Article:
Receiver sided signal processing particularly in high data rate and high performance applications causes bottleneck situations in terms of energy consumption, throughput, delay and chip area. Coarse quantization and low complexity operations are essential in order to address those issues. A popular recent trend is designing entire receiver chains, or some of their crucial building blocks from an information theoretical perspective. The framework of the Information Bottleneck Method provides a theoretical foundation as well as optimization tools for maximization of an appropriately defined relevant information that flows through the processing stages. We will discuss the principle of the Information Bottleneck Method and its applications to coarsely quantized signal processing with a focus on message passing decoding.
Title: Deep Learning for Future Wireless Communications
Presenter:Professor Geoffrey Li, Intelligent Transmission and Processing Lab, Imperial College London
Dr. Geoffrey Ye Li
Dr. Geoffrey Ye Li is currently a Chair Professor at Imperial College London, UK. Before joining Imperial in 2020, he was a Professor at Georgia Institute of Technology, USA, for 20 years and a Principal Technical Staff Member with AT&T Labs – Research (previous Bell Labs) in New Jersey, USA, for five years. He pioneered orthogonal frequency division multiplexing (OFDM) for wireless communications, established a framework on resource cooperation in wireless networks, and introduced deep learning (DL) for communications.
Dr. Geoffrey Ye Li was awarded IEEE Fellow and IET Fellow for his contributions to signal processing for wireless communications. He won 2024 IEEE Eric E. Sumner Award and several prestigious awards from IEEE Signal Processing, Vehicular Technology, and Communications Societies, including 2019 IEEE ComSoc Edwin Howard Armstrong Achievement Award.
Deep learning (DL) has great potentials to break the bottleneck of the conventional communication systems. In this talk, we will present recent work in DL in future wireless communications, including physical layer processing and resource allocation, DL-enabled semantic communications, impact of wireless communications on federated learning.
DL can improve the performance of each individual (traditional) block in a conventional communication system or jointly optimize the whole transceiver. We can categorize the applications of DL in physical layer processing into with and without block processing structures. For DL based communication systems with block structures, we present joint channel estimation and signal detection based on a fully connected deep neural network, model-drive DL for signal detection. For those without block structures, we provide our recent endeavors in developing end-to-end learning communication systems.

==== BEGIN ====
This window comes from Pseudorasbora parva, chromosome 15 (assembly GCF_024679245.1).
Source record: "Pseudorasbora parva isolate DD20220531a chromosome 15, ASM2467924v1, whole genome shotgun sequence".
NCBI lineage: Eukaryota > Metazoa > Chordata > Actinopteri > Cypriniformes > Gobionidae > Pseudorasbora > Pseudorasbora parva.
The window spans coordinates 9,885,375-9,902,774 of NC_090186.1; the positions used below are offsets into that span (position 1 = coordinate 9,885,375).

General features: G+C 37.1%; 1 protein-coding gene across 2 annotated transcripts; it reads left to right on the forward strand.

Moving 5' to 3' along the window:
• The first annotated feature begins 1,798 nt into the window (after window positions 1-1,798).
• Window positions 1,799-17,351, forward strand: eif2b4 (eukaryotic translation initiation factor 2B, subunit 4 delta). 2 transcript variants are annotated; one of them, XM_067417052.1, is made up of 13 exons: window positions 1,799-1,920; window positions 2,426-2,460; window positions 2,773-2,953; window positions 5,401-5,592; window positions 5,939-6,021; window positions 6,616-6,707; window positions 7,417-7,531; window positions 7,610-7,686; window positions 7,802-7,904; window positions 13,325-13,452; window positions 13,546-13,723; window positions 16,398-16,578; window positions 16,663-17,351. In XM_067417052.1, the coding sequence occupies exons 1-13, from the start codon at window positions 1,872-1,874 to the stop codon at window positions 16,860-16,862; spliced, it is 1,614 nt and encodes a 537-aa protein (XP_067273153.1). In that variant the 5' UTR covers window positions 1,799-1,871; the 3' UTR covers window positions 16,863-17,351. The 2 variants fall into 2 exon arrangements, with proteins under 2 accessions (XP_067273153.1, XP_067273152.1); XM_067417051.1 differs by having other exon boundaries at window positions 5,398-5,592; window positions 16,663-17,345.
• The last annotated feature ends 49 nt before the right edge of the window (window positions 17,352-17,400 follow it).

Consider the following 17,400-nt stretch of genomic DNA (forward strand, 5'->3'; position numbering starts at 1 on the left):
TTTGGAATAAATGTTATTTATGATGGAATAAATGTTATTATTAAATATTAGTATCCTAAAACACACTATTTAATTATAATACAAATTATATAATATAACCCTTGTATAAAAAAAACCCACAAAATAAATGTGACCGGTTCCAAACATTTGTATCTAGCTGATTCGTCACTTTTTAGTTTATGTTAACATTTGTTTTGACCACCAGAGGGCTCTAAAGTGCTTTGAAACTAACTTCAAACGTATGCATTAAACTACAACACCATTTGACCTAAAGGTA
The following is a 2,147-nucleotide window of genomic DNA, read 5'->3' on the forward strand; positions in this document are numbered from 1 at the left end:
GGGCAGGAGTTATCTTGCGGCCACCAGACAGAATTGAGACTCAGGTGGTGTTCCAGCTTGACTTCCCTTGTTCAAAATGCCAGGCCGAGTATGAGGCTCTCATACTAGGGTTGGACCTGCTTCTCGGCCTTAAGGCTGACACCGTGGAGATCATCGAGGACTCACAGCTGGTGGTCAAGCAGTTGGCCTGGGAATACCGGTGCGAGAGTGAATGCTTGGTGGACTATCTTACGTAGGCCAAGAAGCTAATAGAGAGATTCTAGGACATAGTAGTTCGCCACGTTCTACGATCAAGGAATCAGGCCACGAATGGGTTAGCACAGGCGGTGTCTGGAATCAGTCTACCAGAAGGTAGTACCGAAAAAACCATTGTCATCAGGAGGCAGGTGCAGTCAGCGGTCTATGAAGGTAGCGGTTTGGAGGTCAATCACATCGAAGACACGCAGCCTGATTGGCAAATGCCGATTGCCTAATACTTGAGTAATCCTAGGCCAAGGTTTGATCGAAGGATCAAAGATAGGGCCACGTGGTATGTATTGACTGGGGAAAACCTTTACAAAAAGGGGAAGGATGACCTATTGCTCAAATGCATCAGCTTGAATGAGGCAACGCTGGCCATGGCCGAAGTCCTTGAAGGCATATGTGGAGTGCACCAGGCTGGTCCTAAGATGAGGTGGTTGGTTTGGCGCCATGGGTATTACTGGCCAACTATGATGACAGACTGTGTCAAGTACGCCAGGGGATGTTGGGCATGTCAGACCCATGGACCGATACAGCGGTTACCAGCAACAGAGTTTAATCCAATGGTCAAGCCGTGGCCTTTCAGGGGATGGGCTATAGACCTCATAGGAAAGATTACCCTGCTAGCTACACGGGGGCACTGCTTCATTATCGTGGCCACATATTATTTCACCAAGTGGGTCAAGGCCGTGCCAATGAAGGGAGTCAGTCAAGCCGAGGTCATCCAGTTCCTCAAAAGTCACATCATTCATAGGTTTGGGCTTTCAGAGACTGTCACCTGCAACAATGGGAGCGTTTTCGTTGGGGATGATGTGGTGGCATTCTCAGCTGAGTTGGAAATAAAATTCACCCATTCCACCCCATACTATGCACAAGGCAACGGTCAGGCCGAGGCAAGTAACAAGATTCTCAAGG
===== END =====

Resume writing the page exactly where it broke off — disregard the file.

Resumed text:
Judicious resource (spectrum, power, etc.) allocation can significantly improve efficiency of wireless networks. The traditional wisdom is to explicitly formulate resource allocation as an optimization problem and then exploit mathematical programming to solve it to a certain level of optimality. Deep learning represents a promising alternative due to its remarkable power to leverage data for problem solving and can help solve optimization problems for resource allocation or can be directly used for resource allocation. As an example, we will briefly discuss how to use deep reinforcement learning for wireless resource allocation in vehicular networks.
At the end of this talk, we will also briefly discuss semantic communications and impact of wireless communications on federated learning.
Title: When Bayes meets Kullback-Leibler: a Tale of Message Passing and Alternating Optimization
Presenter: Dirk Slock, EURECOM
Dr. Dirk Slock
Dirk T.M. Slock received an EE degree from Ghent University, Belgium in 1982. In 1984 he was awarded a Fulbright scholarship for Stanford University, USA, where he received the MSEE, MS in Statistics, and PhD in EE in 1986, 1989 and 1989 resp. While at Stanford, he developed new fast recursive least-squares algorithms for adaptive filtering. In 1989-91, he was a member of the research staff at the Philips Research Laboratory Belgium. In 1991, he joined EURECOM where he is now professor. At EURECOM, he teaches statistical signal processing (SSP) and signal processing techniques for wireless communications. He invented semi-blind channel estimation, the chip equalizer-correlator receiver used by 3G HSDPA mobile terminals, spatial multiplexing cyclic delay diversity (MIMO-CDD) now part of LTE, and his work led to the Single Antenna Interference Cancellation (SAIC) integrated in the GSM standard in 2006. Recent keywords are multi-cell multi-user (Massive) MIMO, imperfect CSIT, distributed resource allocation, variational and empirical Bayesian learning techniques, large random matrix analysis, audio source separation, location estimation and exploitation. He graduated about 40 PhD students, leading to an edited book and 500+ papers. In 1992 he received one best journal paper award from IEEE-SP and one from EURASIP. He is the coauthor of two IEEE Globecom'98, one IEEE SIU'04, one IEEE SPAWC'05, one IEEE WPNC’16 and one IEEE SPAWC’18 best student paper award, and a honorary mention (finalist in best student paper contest) at IEEE SSP'05, IWAENC'06, IEEE Asilomar'06 and IEEE ICASSP’17. He was an associate editor for the IEEE-SP Transactions in 1994-96 and the IEEE Signal Processing Letters in 2009-10. He was the General Chair of the IEEE-SP SPAWC'06 and IWAENC’14 workshops, and EUSIPCO’15. He cofounded the start-ups SigTone in 2000 (music signal processing products) and Nestwave in 2014 (Ultra Low-Power Indoor and Outdoor Mobile Positioning). He is a Fellow of IEEE and EURASIP. In 2018 he received the URSI France medal.